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  8. Anthony, apparently some organizations take a bit of time to investigate your background during your probation period.

    Jon, I agree with you on that

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  9. Susan, I think at the entry level it really depends on your academic and how well you have been judged by an interviewer. My reflections were more on those who have already received some experience and proven themselves on the job. In that case I would think that experience takes precedence over academic qualifications, unless the job is academic in nature. On the second case, the verification was done while he was on probation - I forgot to add that detail

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  10. Spot on! Nowadays, quite a lot of people (at least those in my culture) would be up in arms at the slightest hint of gender or racial discrimination, but would gladly commit what I consider educational discrimination. In my country, where you graduated from may be more important that any other qualification or experience you might have. It doesn't really make much sense.

    Glad to stumble into your insightful blog. :)

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  11. AJ, I concur with you. Even here coming in from certain schools would at times give you an edge over others though this tend to happen mostly to business organizations

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  12. Well said. Needless to say, if you go looking for the bad in a person, you will not miss something. As opposed to the potential they bring to the workplace.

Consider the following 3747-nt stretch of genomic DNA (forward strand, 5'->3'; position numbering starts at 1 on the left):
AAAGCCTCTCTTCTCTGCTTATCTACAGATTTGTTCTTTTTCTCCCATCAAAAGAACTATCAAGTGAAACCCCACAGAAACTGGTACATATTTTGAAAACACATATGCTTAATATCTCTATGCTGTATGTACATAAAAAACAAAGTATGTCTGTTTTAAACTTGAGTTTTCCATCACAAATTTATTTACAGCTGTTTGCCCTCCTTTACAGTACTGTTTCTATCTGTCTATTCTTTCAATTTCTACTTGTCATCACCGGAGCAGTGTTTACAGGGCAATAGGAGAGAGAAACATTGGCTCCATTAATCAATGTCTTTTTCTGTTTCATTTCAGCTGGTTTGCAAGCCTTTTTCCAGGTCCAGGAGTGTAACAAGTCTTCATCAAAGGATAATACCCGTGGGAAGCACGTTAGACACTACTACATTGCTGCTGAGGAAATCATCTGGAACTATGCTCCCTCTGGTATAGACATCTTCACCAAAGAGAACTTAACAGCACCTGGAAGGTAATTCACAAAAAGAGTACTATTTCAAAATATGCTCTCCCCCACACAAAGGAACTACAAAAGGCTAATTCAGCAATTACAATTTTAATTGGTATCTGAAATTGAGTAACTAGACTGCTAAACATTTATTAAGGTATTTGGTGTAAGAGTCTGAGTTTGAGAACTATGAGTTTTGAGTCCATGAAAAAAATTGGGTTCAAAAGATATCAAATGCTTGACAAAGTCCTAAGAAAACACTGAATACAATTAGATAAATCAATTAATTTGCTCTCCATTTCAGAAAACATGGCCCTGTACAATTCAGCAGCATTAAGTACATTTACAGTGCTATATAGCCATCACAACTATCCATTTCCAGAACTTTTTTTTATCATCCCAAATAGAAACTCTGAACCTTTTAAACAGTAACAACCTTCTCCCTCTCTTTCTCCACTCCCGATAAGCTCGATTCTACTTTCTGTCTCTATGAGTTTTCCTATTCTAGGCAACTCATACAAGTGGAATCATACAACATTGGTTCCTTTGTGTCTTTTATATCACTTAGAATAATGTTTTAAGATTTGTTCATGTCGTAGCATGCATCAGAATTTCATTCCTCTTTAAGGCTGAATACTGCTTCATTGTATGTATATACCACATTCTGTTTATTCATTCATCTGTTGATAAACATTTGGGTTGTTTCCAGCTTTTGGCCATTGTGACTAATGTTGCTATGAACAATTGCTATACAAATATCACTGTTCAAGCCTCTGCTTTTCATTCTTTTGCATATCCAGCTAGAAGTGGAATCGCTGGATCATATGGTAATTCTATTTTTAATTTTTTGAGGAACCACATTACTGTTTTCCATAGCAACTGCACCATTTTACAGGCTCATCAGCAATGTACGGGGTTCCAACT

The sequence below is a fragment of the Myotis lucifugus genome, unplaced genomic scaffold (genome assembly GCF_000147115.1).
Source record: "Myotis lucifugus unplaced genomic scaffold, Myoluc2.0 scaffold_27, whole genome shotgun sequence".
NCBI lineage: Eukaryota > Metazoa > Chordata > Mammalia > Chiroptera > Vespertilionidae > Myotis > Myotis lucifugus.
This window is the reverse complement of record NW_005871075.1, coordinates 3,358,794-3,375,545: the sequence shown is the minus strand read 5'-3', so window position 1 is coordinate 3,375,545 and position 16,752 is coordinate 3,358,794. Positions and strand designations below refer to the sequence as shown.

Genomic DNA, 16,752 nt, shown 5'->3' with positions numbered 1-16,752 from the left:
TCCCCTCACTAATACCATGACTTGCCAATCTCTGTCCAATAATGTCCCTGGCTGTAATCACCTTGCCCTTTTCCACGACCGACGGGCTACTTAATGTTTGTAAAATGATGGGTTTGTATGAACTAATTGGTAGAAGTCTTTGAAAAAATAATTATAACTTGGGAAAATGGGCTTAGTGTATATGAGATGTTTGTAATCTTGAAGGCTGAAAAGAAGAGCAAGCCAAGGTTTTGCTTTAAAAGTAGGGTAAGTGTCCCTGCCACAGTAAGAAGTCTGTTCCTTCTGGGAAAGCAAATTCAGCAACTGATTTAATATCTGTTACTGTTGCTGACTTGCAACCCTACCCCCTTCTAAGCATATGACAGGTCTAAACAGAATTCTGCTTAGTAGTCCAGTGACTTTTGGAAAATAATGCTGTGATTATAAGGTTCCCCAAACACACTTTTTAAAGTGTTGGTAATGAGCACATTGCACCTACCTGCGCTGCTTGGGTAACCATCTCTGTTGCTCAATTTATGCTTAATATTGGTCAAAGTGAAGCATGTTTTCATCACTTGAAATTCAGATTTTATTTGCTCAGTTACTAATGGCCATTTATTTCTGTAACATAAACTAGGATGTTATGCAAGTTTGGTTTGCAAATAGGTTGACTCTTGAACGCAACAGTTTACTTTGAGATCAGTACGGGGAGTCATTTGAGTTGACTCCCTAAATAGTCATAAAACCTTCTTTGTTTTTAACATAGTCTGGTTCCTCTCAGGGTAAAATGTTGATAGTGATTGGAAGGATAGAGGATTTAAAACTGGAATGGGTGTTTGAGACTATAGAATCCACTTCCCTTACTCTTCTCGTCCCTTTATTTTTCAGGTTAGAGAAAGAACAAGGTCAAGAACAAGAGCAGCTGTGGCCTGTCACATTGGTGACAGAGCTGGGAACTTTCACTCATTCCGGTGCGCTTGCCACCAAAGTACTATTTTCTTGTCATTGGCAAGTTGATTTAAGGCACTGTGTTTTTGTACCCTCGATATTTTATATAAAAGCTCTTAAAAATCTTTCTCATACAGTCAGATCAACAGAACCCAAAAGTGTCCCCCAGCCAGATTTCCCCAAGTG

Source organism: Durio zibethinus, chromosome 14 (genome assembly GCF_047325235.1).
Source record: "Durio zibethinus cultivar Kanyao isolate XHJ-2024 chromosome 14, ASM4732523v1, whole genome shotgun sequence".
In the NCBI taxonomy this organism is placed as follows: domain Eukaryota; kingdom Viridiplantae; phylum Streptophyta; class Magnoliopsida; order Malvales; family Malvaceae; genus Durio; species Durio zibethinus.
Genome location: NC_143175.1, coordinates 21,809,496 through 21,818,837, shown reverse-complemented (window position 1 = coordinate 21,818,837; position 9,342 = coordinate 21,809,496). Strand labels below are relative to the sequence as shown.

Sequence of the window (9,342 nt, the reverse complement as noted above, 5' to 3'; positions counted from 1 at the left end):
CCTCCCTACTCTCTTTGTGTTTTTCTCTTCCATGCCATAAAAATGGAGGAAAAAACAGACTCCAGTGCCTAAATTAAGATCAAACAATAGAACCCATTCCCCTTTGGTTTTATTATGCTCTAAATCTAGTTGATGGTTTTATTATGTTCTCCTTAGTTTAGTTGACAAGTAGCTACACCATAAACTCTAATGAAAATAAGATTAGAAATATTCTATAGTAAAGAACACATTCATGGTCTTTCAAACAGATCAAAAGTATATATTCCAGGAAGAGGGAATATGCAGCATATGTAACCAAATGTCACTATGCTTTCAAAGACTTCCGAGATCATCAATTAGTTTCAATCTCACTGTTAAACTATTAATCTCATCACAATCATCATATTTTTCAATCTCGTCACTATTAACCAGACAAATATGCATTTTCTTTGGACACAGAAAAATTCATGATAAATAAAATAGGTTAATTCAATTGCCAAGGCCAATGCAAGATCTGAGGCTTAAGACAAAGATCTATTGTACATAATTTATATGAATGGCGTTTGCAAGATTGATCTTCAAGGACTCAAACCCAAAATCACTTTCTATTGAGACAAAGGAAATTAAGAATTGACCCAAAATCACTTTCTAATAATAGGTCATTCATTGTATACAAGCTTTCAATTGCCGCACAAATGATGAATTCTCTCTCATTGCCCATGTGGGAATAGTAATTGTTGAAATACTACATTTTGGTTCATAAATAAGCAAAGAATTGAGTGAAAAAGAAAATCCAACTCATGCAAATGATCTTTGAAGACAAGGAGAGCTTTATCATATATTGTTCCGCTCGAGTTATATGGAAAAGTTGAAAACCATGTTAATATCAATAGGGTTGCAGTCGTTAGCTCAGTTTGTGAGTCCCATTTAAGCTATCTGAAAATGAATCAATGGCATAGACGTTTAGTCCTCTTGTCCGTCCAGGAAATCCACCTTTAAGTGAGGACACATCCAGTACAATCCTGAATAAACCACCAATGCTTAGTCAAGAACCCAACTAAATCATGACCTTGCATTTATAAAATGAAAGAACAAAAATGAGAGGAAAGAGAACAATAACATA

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  13. Your illustration, totally killed it.
    That dude's recommendation must have read : "..he was a Team player" lol

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  14. MrsMwiti, he is indeed a team player!! Very friendly with staff and particularly good in connecting with other staff!

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  15. I'm at the entry level in the job market and I know it will not be easy with these kind of recommendations.. sijui I delete my fb account?

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  16. He he, what have been posting on FB Savvy? If it interesting stuff just let it be....don't worry, knowing you and your bidii, a door is just waiting to open for you